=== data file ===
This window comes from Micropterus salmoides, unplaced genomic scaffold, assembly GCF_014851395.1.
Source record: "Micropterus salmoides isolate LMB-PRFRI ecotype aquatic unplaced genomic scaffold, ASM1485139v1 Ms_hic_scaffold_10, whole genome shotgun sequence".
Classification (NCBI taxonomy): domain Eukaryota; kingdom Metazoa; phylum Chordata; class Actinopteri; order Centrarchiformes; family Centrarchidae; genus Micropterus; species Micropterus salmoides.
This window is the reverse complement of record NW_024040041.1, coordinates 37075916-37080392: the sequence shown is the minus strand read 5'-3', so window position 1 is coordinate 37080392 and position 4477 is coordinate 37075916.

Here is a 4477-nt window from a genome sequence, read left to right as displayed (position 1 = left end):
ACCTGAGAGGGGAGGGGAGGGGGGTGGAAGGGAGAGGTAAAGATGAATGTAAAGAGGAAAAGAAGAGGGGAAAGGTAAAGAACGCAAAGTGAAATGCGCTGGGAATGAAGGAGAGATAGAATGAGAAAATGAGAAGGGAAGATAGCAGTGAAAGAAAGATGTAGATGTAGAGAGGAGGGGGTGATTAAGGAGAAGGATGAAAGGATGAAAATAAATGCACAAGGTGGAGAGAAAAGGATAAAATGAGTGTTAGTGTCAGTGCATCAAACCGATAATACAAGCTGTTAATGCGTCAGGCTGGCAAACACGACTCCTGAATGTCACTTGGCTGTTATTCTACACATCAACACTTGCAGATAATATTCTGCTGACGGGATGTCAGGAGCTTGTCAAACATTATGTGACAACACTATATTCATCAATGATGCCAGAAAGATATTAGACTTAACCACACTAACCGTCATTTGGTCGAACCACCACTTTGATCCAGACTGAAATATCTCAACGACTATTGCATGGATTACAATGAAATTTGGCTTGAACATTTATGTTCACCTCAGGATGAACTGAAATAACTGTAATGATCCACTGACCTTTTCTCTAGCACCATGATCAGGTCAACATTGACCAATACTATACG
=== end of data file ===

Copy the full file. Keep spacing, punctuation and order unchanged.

This window comes from Micropterus salmoides, unplaced genomic scaffold, assembly GCF_014851395.1.
Source record: "Micropterus salmoides isolate LMB-PRFRI ecotype aquatic unplaced genomic scaffold, ASM1485139v1 Ms_hic_scaffold_10, whole genome shotgun sequence".
Classification (NCBI taxonomy): domain Eukaryota; kingdom Metazoa; phylum Chordata; class Actinopteri; order Centrarchiformes; family Centrarchidae; genus Micropterus; species Micropterus salmoides.
This window is the reverse complement of record NW_024040041.1, coordinates 37075916-37080392: the sequence shown is the minus strand read 5'-3', so window position 1 is coordinate 37080392 and position 4477 is coordinate 37075916.

Here is a 4477-nt window from a genome sequence, read left to right as displayed (position 1 = left end):
ACCTGAGAGGGGAGGGGAGGGGGGTGGAAGGGAGAGGTAAAGATGAATGTAAAGAGGAAAAGAAGAGGGGAAAGGTAAAGAACGCAAAGTGAAATGCGCTGGGAATGAAGGAGAGATAGAATGAGAAAATGAGAAGGGAAGATAGCAGTGAAAGAAAGATGTAGATGTAGAGAGGAGGGGGTGATTAAGGAGAAGGATGAAAGGATGAAAATAAATGCACAAGGTGGAGAGAAAAGGATAAAATGAGTGTTAGTGTCAGTGCATCAAACCGATAATACAAGCTGTTAATGCGTCAGGCTGGCAAACACGACTCCTGAATGTCACTTGGCTGTTATTCTACACATCAACACTTGCAGATAATATTCTGCTGACGGGATGTCAGGAGCTTGTCAAACATTATGTGACAACACTATATTCATCAATGATGCCAGAAAGATATTAGACTTAACCACACTAACCGTCATTTGGTCGAACCACCACTTTGATCCAGACTGAAATATCTCAACGACTATTGCATGGATTACAATGAAATTTGGCTTGAACATTTATGTTCACCTCAGGATGAACTGAAATAACTGTAATGATCCACTGACCTTTTCTCTAGCACCATGATCAGGTCAACATTGACCAATACTATACG